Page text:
US 4135306 A
The depth of thread in a roll-on closure is tested by determining the radial distance between the peak and valley defining a profile of the external surface of the threaded section. Apparatus for measuring the peak includes a first sensor broad enough to span the valley. Apparatus for measuring the valley includes a sensor able to fit into the valley. The container with the closure thereon is rotated to permit the latter sensor to enter to the full depth of the thread valley in case the point at which that sensor first encounters the surface of the closure is in a shallow end of the valley or not in the valley at all. If the second sensor moves far enough relative to the first sensor and in a radial direction with respect to the closure, the apparatus will respond to such relative movement as indicating that the closure has a predetermined thread depth. If the second sensor does not move far enough relative to the first sensor within a prescribed length of time or amount of rotation of a container, after the initiation of measurement of the closure on that container, the apparatus indicates that the thread depth of that closure is less than the predetermined value.
1. Apparatus for testing closures on containers, said closures comprising a thin-walled cylindrical portion deformed over a predetermined axial region by external pressure to form a threaded section comprising an outer surface with outwardly extending parts and a valley therebetween in conformity with a threaded part of the neck of the container, said apparatus comprising:
a first feeler means comprising a surface portion to engage said outwardly extending parts of said outer surface of said threaded section, said surface portion being too wide to fit into said valley;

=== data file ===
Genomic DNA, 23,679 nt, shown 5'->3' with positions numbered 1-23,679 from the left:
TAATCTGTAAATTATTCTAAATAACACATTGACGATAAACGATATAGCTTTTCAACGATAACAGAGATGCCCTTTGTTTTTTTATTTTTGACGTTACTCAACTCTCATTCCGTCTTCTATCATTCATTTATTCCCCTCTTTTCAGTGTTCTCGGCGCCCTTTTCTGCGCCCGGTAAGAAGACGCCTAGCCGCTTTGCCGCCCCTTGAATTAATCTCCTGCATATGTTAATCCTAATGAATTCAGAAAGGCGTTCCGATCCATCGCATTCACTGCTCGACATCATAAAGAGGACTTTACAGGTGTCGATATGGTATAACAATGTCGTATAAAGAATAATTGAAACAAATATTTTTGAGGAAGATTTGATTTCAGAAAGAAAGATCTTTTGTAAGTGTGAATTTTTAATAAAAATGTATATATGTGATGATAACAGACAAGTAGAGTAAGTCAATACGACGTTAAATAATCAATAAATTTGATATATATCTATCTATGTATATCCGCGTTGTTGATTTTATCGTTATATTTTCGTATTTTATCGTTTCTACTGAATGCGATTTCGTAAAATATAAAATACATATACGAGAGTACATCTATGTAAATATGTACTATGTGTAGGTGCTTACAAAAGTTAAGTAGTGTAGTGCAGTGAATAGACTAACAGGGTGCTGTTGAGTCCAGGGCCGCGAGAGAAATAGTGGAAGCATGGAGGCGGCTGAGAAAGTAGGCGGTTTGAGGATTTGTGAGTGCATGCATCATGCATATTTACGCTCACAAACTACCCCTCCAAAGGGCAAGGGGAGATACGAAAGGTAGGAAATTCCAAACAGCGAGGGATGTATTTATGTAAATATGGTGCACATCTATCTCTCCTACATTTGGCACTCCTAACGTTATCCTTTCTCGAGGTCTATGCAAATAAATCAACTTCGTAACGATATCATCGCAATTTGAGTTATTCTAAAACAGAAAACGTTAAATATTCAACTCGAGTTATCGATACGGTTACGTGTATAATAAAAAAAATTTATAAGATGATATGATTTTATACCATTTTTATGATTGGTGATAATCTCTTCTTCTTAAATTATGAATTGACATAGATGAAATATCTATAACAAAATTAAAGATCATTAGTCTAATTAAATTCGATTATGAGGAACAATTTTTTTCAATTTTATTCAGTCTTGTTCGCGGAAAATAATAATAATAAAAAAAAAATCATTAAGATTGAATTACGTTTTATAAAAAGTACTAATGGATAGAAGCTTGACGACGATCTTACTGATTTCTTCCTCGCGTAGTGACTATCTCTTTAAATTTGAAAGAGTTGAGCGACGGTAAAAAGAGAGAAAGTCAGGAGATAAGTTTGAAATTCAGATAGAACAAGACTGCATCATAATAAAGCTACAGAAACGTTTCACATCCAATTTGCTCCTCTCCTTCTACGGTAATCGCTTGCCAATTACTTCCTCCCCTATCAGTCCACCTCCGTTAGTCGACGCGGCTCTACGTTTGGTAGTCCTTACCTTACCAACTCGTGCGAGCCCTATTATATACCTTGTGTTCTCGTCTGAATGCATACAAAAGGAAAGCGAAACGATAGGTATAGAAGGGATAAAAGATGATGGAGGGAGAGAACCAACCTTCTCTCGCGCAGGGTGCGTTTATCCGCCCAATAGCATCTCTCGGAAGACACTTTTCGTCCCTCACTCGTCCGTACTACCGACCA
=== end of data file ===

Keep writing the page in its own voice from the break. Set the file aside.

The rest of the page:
a second feeler means shaped to fit into said valley of said outer surface;
means to bring said closure into contact with said first and second feeler means;
means to rotate said container and closure;
supporting means to support one of said feeler means for relative movement with respect to the other of said feeler means in a direction substantially perpendicular to the axis of said threaded section of said closure; and
transducer means responsive to a relative position between said first and second feeler means in the direction substantially perpendicular to said axis of said closure corresponding to a predetermined radial difference between said outwardly extending portion of said external thread and the deepest part of said valley of said external thread to indicate when said relative position corresponds to a certain thread depth.
2. The apparatus of claim 1 comprising timing means connected to said transducer means to determine the time interval between a starting time when at least one of said feeler means engages said closure and a time when said feeler means have been in contact with the outer surface of said threaded section for at least one revolution thereof.
3. The apparatus of claim 1 in which said first feeler means comprises:
a cylinder having a circular cross-section, the cylindrical surface thereof comprising said surface portion, and the axial length of said cylinder comprising the width dimension of said surface portion; and
support means comprising an axle to support said cylinder for rotation.
4. The apparatus of claim 3 in which said first feeler mean comprises:
a second cylinder having a circular cross-section and having an axial length substantially equal to the axial length of said first-named cylinder;
second support means comprising a second axle to support said second cylinder for rotation; and
common support means for said axles of said cylinders, said second feeler being between said first-named and said second cylinders.
5. Apparatus according to claim 4 comprising a third cylinder and means to support said third cylinder rotatably to engage said threaded section on the other side of said closure from said first and second cylinders.
6. The apparatus of claim 4 in which said second feeler means comprises:
a rotatable member; and
axle means to support said rotatable member to permit rotation thereof, the axis of said axle means being substantially parallel to the axis of said threaded section of a closure being tested.
7. The apparatus of claim 6 in which said axle means is elongated to permit axial movement of said rotatable member, whereby said rotatable member can follow said external thread.